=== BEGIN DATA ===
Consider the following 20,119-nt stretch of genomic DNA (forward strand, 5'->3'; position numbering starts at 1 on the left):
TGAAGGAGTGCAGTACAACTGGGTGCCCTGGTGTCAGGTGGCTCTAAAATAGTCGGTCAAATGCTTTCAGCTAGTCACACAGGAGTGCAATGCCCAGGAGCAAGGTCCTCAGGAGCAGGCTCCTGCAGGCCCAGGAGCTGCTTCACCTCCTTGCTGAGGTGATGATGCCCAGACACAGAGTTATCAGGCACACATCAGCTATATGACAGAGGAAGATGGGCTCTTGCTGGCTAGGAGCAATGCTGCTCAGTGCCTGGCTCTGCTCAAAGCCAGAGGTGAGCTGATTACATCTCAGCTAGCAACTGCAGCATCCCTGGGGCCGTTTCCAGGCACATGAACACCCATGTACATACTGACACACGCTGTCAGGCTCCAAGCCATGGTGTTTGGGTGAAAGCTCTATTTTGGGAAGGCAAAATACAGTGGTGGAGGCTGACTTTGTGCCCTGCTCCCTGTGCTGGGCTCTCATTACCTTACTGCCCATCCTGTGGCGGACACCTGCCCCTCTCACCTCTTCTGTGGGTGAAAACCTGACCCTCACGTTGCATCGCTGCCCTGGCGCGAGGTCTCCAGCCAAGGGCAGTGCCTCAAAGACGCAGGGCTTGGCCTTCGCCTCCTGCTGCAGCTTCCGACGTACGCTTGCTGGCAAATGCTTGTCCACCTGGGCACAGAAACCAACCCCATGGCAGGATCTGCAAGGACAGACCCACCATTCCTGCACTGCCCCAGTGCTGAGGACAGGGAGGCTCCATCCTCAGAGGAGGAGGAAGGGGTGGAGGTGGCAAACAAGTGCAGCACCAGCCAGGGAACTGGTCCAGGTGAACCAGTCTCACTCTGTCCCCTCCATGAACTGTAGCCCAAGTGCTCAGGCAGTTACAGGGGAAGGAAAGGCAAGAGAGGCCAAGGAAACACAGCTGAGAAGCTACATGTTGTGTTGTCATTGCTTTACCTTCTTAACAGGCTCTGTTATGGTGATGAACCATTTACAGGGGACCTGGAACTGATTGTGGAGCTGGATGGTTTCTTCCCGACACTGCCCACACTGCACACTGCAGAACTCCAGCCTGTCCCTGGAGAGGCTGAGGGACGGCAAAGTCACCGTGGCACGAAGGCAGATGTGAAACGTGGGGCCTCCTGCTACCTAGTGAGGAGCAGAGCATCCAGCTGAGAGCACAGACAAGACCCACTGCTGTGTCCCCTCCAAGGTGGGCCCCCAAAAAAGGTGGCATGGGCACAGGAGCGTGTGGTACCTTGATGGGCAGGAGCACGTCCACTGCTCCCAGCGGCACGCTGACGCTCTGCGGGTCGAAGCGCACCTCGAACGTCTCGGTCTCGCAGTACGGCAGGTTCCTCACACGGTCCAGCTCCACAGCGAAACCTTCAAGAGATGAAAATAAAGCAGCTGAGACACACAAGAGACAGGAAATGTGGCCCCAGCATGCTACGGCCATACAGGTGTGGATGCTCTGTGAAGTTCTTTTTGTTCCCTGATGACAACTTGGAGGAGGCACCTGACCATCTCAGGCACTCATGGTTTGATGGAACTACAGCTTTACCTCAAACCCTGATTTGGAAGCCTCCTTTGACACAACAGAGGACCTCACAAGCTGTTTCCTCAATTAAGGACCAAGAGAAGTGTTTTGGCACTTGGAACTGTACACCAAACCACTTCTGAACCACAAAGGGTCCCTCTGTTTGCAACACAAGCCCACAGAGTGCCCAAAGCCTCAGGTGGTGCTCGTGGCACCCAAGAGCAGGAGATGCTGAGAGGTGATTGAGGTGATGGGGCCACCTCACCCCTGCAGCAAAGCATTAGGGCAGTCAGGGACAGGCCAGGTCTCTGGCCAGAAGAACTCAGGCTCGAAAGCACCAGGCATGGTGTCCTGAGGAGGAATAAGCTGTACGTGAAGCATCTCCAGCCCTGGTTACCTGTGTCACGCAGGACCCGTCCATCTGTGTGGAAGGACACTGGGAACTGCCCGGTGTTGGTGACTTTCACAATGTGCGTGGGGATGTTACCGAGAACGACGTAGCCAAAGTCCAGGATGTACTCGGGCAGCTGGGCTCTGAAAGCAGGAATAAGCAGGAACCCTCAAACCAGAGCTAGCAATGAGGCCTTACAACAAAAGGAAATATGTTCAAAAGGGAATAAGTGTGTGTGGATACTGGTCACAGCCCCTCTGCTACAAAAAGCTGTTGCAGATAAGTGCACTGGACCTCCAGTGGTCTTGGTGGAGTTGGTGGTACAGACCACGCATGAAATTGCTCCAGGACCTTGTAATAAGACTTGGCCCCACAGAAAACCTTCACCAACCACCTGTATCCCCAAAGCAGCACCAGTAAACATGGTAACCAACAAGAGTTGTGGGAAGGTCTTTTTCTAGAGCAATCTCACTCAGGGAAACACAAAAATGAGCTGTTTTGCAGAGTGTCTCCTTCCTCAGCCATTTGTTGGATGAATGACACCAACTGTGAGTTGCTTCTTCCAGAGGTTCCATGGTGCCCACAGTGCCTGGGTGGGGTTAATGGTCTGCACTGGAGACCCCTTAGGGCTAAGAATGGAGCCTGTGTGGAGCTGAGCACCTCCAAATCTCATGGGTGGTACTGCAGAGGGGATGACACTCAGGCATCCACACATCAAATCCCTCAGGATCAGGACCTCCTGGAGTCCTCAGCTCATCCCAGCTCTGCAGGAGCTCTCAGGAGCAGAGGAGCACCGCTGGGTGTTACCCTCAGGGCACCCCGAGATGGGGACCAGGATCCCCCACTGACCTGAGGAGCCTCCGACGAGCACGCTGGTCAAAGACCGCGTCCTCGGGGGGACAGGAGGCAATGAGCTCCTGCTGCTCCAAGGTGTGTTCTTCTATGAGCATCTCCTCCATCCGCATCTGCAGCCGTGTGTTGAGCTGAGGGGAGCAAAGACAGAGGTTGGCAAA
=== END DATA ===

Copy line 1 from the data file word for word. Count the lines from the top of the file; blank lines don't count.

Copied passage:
Consider the following 20,119-nt stretch of genomic DNA (forward strand, 5'->3'; position numbering starts at 1 on the left):